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A homogeneous mixture of two or more substances.
A solution in which water acts as the solvent.
Aqueous solution (aq)
A solution that contains a small amount of solute relative to the solvent
A solution that contains a large amount of solute relative to the solvent.
Unit to express concentration. It is the amount of solute per liter of solution: Solute (in mol)/Solvet (in L).
M1V1 = M2V2, so V1=M2V2/M1 where M1 and V1 are the initial molarity and volume of the concentrated solution and M2 and V2 are the final diluted solution's molarity and volume.
Solute-Solute and Solvent-Solute Interactions
When a solid is put into a liquid solvent, the attractive forces that hold the solid together come into competition with the attractive forces between the solvent molecules and the particles that ompose the solid.
Substances that dissolve in water to form solutions that conduct electricity.
- Substances that completely dissociate into ions when they dissolve in water. The solutions which result conduct electricity. They tend to be composed of ionic compounds.
- ex: Sodium chloride
Compounds that do not dissociate into ions when dissolved in water. The solutions which result do not conduct electricity. They tend to be composed of molecular compounds.`
Molecular compounds that ionize (form ions) when they dissolve in water. They produce H+ ions in aqueous solutions.
- A molecular compound that completely ionizes in solution. They are equally strong electrolytes.
- ex: Hydrochloric acid (HCl)
- Acids that do not completely ionize in water. They are weak in conducting electricity and thus make poor electrolytes.
- ex: Acetic acid (HC2H3O2)
A compound which dissolves in water.
A compound which does not dissolve in water.
Compounds Containing the Following Are Generally Soluable in Water
- Li+, Na+, K+, NH4+, NO3-, C2H3O2-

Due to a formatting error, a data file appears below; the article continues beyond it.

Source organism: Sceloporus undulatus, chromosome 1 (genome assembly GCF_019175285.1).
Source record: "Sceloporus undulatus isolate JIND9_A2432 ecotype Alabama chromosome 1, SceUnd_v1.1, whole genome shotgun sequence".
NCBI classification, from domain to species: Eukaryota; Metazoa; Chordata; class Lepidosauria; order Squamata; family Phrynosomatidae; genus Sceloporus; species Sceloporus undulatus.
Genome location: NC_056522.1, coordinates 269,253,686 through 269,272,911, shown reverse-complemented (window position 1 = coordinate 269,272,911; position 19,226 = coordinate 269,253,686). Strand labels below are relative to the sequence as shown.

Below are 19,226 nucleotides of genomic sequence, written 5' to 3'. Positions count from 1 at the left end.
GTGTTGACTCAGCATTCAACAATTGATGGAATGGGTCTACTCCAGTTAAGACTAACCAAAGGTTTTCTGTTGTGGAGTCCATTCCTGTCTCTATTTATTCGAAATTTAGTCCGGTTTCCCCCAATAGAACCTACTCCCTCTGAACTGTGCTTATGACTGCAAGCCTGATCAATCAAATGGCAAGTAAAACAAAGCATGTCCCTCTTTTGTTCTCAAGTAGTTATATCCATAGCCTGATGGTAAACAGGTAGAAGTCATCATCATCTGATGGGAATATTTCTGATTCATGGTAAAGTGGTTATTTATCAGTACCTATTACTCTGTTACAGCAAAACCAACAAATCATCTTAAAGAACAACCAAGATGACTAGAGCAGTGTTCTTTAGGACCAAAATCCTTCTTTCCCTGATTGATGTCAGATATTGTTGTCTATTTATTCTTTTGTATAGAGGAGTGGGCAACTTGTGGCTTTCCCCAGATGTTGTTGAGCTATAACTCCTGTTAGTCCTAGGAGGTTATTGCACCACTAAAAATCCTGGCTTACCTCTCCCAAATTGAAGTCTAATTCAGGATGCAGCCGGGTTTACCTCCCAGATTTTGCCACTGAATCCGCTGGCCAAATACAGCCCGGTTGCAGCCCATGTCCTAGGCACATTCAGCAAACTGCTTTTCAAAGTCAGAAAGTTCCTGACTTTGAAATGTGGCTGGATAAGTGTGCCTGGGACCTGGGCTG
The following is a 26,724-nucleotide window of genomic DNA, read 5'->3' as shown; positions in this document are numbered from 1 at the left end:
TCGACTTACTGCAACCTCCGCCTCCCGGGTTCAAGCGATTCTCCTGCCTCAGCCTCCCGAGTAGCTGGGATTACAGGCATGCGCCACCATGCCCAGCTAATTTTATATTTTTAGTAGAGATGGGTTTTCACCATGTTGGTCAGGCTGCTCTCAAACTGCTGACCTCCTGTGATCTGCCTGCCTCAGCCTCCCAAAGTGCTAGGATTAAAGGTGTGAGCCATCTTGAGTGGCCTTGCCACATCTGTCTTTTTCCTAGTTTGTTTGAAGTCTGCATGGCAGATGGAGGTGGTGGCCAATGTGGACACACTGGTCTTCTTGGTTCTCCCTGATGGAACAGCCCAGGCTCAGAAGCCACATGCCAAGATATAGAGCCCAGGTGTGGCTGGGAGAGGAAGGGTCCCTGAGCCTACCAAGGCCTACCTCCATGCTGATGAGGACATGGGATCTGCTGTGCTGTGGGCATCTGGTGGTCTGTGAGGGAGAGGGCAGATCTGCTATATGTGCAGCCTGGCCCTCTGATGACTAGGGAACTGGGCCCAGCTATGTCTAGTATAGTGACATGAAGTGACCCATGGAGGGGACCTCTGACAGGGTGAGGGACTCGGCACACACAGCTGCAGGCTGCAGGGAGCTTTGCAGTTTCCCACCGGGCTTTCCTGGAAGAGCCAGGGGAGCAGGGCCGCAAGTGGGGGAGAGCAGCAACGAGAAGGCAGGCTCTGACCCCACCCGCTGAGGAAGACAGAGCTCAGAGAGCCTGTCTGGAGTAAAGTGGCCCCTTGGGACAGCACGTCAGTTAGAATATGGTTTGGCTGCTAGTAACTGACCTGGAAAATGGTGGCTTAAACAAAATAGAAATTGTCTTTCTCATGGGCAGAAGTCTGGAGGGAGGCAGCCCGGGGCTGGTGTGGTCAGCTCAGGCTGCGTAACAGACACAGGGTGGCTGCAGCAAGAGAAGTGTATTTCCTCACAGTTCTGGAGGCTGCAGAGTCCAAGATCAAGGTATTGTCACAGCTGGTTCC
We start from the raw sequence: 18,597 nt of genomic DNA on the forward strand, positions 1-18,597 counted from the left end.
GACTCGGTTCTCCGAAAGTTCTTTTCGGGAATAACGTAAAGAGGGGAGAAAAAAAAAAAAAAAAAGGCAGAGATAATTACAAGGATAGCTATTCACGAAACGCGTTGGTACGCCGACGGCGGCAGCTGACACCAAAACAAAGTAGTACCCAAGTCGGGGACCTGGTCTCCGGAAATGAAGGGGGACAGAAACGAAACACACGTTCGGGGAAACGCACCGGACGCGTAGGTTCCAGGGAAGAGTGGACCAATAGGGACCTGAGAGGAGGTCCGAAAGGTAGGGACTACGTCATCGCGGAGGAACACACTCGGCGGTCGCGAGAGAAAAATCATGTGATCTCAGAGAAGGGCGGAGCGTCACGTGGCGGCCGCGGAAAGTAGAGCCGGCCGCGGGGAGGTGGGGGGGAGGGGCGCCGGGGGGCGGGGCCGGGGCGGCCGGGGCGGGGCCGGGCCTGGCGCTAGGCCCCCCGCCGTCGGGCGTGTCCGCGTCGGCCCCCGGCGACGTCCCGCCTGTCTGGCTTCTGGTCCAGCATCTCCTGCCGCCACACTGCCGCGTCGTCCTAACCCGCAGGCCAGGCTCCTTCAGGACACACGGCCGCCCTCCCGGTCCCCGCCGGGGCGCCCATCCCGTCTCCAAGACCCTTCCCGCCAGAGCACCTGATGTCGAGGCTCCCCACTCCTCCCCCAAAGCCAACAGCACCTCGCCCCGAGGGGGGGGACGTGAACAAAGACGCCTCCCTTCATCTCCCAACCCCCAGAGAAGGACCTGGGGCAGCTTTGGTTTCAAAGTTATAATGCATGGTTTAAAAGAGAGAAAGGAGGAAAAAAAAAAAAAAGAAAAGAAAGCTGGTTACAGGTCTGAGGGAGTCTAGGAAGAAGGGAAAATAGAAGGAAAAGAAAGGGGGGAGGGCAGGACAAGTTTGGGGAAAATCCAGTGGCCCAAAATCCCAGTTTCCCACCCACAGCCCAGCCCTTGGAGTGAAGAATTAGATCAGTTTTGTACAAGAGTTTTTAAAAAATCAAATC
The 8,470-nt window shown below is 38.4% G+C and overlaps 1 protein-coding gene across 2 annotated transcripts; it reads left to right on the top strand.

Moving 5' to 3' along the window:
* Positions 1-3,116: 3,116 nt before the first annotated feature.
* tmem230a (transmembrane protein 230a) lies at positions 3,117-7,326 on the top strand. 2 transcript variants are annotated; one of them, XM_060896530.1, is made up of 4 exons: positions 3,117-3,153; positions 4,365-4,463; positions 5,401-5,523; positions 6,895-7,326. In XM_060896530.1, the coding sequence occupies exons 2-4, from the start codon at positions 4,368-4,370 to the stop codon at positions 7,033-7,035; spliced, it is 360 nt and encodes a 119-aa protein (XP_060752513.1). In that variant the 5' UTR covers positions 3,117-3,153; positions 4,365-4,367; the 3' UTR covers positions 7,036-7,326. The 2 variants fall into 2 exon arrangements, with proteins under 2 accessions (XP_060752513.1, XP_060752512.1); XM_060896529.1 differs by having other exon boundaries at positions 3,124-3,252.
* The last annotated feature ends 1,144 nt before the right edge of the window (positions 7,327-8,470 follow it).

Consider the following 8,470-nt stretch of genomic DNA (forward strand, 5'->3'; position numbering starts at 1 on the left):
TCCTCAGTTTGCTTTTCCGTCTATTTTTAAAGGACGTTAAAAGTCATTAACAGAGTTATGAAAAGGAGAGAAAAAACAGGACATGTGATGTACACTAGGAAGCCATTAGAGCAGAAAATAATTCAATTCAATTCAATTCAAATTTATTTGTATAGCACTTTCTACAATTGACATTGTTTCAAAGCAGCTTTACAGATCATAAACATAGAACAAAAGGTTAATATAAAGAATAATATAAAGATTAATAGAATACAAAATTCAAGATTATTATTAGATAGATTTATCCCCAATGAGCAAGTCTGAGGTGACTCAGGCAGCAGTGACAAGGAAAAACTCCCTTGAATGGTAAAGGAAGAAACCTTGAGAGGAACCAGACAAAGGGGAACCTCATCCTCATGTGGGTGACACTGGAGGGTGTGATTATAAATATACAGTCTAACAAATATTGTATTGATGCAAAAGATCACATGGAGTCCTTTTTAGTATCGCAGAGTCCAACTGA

- Cl, Br-, and I - (except when paired with Ag+ Hg22+, or Pb2+)
- SO42- (except when paired with Sr2+, Ba2+, Pb2+, Ag+, or Ca2+)
Compounds Containing The Following Ions Are Generally Insoluable
- OH- and S2-(except when paired with Li+, Na+, K+, NH4+, Ca2+, Sr2+, or Ba 2+, wherein OH- is soluable and S2- is slightly so)
- CO32- and PO43- (except when paired with Li+, Na+, K+, NH4+)
- 1) Compounds containing the sodium ion are soluable.
- 2) Compounds containing the NO3- ion are soluable
- 3) When compounds containing polyatomic ions dissolve, the polyatomic ions remain as intact units as they dissolve
- 4) With some exceptions, compounds containing the CO32- ion are insoluable.
Come out from
Reactions in which a solid or precipitate forms upon mixing to solutions: Soluable + Soluable -> Soluable + Insoluable. Only insoluable compounds form precipitates.
Procedure For Writing Equations For Precipitation Reactions
- 1) Write the formulas of the two ompounds being mixed as reactants in a chemical equation.
- 2) Below them,w rite the formula of the products that could form from the rectants. Combine the cation frm each reactant with the anion from the other.
- 3) Use the solubility rules to determine whether any of the possible products are insoluable.
- 4) If all the possible products are soluable, there will be no precipitate. Write NO REACTION.
- 5) If any possible products are insoluable, write their formula as the products of the reaction.
- 6) Balance the equation.
An equation showing the complete neutral formula for each compound in the reaction as if they existed as molecules.
Ions that do not participate in the reaction occuring in an ionic equation.
Net ionic equation
Equations which show on ly the species that actually change during the reaction.
Complete ionic equation
Equations which list individually all of the ions present as either reactants or products in a chemical reaction. These show all of the speies as they are actually present in solution.
Acid-Base Reaction (aka Neutralization Reaction)